It dawns on me that I would be a better blogger if I could organize my thoughts more quickly. I should work on that…
First of all, the Dark Knight should not be classified as another "Batman" movie or even a superhero movie. Christopher Nolan's Dark Knight, his second entry into the new Batman franchise, is a psychological crime drama that is reminiscent of Michael Mann's 1995 hit "Heat". It just happens to have Batman in it.
Nolan chose to shoot the film entirely in Imax, and as such we're treated to a lot of larger-than-life imagery and shots, even in its current, reduced state. Fight scenes especially feel more visceral and real; this is Batman at his most brutal and merciless. Gone is the semi-clean fighting from the nineties. Here you get up close elbows and fists to the face, and I found myself wincing watching Nolan's vision.
Heath Ledger's portrayal of the Joker is nothing short of legendary, made more poignant by the fact that there he will not be able to re-take the role in the inevitable third film. In order to portray the Joker, you have to strike the balance between dark comedy and utter terror; no easy task, and Heath Ledger pulls it off, although he didn't make it look easy. This is the first Joker, in any incarnation outside of the comic series, that is both scary and funny at the same time. This point is brought home with the Joker's "Disappearing Pencil" trick.
The film also boasts a pretty good secondary cast, including Michael Jai White and the ubiquitous Eric Roberts. It would've been nice to see Michael Jai White demonstrate some of his physical abilities, but he does his job well enough here.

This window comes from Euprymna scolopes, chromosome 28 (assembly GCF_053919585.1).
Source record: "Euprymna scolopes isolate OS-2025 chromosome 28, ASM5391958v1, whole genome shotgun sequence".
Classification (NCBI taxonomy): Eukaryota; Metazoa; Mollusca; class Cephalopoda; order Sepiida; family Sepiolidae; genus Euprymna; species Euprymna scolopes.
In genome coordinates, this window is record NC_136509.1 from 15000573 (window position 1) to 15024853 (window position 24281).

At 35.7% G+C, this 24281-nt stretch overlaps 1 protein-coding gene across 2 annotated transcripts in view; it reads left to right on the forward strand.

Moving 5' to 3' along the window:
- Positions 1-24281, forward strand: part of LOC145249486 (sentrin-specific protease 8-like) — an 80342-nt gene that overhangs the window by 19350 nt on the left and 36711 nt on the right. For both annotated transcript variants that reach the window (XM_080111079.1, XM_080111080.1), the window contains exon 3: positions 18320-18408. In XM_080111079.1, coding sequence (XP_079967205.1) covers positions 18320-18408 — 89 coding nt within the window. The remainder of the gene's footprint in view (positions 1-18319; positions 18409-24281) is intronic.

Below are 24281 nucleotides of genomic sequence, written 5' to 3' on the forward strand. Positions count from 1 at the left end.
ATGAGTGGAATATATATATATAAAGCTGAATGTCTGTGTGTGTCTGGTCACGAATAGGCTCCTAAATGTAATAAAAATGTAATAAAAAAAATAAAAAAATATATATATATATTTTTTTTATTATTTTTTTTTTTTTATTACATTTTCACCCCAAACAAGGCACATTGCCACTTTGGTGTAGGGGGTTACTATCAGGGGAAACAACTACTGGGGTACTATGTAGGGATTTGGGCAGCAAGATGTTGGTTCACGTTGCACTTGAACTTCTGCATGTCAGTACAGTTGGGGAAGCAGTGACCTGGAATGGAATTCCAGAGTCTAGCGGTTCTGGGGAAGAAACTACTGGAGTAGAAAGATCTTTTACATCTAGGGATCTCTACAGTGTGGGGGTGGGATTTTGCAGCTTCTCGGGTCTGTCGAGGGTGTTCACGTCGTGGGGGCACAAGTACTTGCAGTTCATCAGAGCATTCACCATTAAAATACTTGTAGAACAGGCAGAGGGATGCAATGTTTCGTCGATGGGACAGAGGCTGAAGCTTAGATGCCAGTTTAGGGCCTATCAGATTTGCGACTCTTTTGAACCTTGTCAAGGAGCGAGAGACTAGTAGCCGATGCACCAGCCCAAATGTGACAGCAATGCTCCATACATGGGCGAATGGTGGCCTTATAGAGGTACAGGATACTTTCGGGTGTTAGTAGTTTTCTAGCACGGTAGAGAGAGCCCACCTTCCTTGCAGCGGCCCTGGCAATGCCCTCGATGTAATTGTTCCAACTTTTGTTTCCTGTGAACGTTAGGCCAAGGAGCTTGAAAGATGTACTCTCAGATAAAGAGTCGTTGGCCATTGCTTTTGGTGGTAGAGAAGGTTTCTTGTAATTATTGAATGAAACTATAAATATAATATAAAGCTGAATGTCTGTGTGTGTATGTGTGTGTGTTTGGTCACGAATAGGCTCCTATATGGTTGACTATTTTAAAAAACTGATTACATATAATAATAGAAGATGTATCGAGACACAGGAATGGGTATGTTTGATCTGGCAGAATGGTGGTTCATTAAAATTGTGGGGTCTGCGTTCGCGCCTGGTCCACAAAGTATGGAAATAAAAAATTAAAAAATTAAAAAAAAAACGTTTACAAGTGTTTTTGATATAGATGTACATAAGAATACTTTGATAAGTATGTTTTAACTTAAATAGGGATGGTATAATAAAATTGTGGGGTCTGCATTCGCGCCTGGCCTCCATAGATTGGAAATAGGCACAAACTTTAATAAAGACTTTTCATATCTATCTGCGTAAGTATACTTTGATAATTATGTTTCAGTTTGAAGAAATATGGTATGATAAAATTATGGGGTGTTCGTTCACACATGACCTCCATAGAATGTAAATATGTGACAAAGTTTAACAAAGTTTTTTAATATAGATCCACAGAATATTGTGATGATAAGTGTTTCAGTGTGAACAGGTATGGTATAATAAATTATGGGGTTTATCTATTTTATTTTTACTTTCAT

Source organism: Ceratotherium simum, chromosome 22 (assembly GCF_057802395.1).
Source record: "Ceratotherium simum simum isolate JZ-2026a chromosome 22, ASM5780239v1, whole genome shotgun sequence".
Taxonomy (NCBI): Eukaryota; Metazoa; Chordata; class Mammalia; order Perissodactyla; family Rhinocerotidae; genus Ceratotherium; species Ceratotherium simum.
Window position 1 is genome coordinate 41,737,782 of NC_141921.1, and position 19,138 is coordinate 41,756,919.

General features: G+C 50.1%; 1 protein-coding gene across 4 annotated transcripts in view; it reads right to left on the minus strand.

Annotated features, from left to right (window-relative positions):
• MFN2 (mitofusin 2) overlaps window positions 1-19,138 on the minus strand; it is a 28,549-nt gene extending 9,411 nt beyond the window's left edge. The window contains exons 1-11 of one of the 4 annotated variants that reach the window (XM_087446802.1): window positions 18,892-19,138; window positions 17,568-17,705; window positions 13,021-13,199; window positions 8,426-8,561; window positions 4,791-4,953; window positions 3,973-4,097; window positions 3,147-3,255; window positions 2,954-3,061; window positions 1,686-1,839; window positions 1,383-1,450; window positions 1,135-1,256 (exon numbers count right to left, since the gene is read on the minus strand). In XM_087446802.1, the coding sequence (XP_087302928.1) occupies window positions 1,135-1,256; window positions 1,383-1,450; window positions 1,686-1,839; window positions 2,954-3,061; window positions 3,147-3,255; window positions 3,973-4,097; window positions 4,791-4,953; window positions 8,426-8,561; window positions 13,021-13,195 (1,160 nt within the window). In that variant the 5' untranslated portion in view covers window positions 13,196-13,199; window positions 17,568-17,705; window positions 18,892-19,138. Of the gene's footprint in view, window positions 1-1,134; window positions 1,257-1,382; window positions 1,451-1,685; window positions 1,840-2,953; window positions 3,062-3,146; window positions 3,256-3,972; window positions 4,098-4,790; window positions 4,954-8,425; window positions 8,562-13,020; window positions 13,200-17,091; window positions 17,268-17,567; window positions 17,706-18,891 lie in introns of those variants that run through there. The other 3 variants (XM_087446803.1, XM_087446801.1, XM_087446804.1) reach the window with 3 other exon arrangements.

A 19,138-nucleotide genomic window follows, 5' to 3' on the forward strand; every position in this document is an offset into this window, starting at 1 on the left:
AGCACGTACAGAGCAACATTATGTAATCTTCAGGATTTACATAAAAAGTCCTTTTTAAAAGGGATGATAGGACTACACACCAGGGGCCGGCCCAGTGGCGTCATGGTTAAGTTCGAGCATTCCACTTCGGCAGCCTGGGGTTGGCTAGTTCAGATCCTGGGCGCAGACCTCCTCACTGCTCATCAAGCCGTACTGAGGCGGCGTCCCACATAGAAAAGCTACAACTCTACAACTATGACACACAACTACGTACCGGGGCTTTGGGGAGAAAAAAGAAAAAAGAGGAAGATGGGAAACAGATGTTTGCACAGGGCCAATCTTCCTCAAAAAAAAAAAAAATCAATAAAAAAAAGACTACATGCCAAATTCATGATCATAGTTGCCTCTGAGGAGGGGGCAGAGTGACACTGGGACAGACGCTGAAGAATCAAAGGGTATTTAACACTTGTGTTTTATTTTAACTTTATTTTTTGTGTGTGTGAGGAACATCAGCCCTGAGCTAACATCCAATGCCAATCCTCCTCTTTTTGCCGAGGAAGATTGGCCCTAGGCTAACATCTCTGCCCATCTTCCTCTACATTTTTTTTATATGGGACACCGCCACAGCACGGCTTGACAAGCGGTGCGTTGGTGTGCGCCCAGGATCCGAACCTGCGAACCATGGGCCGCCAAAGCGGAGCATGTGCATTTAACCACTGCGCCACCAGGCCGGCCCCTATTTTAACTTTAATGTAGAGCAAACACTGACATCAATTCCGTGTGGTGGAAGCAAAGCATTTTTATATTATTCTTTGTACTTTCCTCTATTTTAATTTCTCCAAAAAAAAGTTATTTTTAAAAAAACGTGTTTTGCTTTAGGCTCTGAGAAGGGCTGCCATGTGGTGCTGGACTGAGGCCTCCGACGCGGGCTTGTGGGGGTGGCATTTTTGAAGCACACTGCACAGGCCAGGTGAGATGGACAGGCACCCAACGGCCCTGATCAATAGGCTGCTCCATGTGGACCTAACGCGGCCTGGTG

What stuck out the most to me, character-wise, was Aaron Eckhardt's portrayal of the tragic District Attorney Harvey Dent, destined to become Two-Face (who has long since recovered in the comic series). The WB cartoon series in the nineties was the first to show some of Harvey's more humane side and bring some sympathy to the character, but Christopher Nolan brings it full-circle. We like this Harvey Dent, a zealous, bad-ass DA who kicks someone's ass in the courtroom and then refuses to take a break so he can finish his cross-examination. He may be the story even more than the Bruce Wayne/Batman examination, as he truly represents all that is good in Gotham, and made all the more tragic as we know what is to happen to him.
The Dark Knight's true success lies in the daring, and visual reality of this film. Some of these scenarios seem just a little too real, too close to home. What would we do, placed in the hopeless situations the Joker creates? How far would a police department let a vigilante like Batman go?
Questions like these and more is what really sets the film apart and makes it inappropriate to call it a superhero film. Batman, while fictional, is a human being, who makes real choices and suffers real consequences. This is the most visceral, realistic portrait of Batman to ever hit the big screen and is worth seeing more than once.